Lower the Gaze: the Impact of the Gaze on Females

“Tell the believing men to lower their gaze and be modest. That is purer for them. Lo! Allah is aware of what they do.”

Quran 24:30

Lowering the gaze is an act both male and female Muslims are encouraged to do (the verse just quoted goes on to include the importance of females lowering the gaze as well); the reason for which is often cited as protection against sinful thoughts and later down the road, sinful actions.  In short, since the gaze is the gateway for further potential sin, lowering your gaze protects YOU.

However, research shows that the male gaze affects more than the self – it has serious deleterious effects on the female recipient of the gaze.

Sexual gazing is an accepted part of Western society, as it has long been deemed “the socially sanctioned right of all males to sexualize females, regardless of age or status” (Westkott, 1986 – quoted in Fredrickso & Roberts, 1997).  Sexual objectification in Western society is rampant, and often the most common manifestation of this is through the gaze.  Women are socialized from birth to believe that they are not actual people valued for who they are intrinsically, but are bodies that “exist for the use and pleasure of others” (ibid), and so are accustomed to constant scrutiny.

Studies have found that women are gazed at more than men, and male gazing is commonly accompanied by sexual comments.  Further, women of color are often the object of more degrading, sexual commentary than White women.  This type of behavior is reinforced in the mass media, as advertisement analyses show that males gaze directly at females far more than the reverse, often resulting in what the advertising industry has termed the “anchored drift,” in which a male stares at or monitors a female who is daydreaming or looking off into the distance (ibid).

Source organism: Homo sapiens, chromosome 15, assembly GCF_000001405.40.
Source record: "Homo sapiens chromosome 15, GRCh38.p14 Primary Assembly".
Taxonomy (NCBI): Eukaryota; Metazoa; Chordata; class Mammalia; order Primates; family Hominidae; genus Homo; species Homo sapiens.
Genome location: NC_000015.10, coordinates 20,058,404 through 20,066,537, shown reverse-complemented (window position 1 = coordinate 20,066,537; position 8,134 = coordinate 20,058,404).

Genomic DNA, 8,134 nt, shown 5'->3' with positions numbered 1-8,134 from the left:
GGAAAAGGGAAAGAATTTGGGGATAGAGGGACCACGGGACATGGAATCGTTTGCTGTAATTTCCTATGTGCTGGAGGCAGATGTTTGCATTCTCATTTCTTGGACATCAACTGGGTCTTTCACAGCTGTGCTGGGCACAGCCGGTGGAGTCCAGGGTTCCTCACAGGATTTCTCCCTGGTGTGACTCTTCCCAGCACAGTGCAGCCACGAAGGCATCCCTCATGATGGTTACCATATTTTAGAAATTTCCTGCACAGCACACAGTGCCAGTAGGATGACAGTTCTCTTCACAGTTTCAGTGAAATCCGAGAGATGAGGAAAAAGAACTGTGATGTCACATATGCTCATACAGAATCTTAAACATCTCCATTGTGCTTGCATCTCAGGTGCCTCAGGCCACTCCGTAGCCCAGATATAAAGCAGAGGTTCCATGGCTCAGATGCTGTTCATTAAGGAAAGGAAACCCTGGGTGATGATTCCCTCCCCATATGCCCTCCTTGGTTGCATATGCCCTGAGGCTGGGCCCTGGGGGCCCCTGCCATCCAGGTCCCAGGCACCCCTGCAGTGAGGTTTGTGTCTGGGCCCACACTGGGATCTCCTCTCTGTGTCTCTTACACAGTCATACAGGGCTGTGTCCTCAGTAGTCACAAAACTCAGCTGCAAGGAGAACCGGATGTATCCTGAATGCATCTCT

The impact of the male gaze has been found to have serious affects on females in research.  One such study (Calogero, 2004) revealed that the male gaze results in the female experiencing significantly more feelings of shame and embarrassment about her body.  In fact, a female does not have to actually experience the male gaze; only imagining or anticipating a male gaze triggers the same negative psychological response.  Further, other research indicates that body shame is correlated with eating disorders and depression.

So in sum, males indulging in gazing and staring at females causes real harm!  Although the practice of looking at and visually evaluating women is deeply ingrained in Western society, God, in all His unending wisdom, has asked us to resist cultural influences and lower our gaze.  Indeed it is “purer” for the males as they can help prevent inappropriate thoughts and temptations to commit indecent actions, and males lowering their gaze is “purer” for females too, as lowering the gaze protects them from serious, long-lasting psychological and physical damage.

Social science researchers express a great deal of alarm at the way in which Western society sexually objectifies females, and engage in much discussion and research in order to find solutions.  Yet, Islam has given us a very simple solution that if each of us practiced, this awful culture of systematic oppression against women would be quickly decimated.

EDIT: In looking for a photo for this post, I had a very difficult time finding one of a man with downcast or closed eyes!  I found many of women or girls, and finally gave up and chose this one of a boy with his eyes closed.  Indeed, this is real evidence that the male gaze is highly promoted in the media when hardly any photos exist of males NOT gazing!


6 thoughts on “Lower the Gaze: the Impact of the Gaze on Females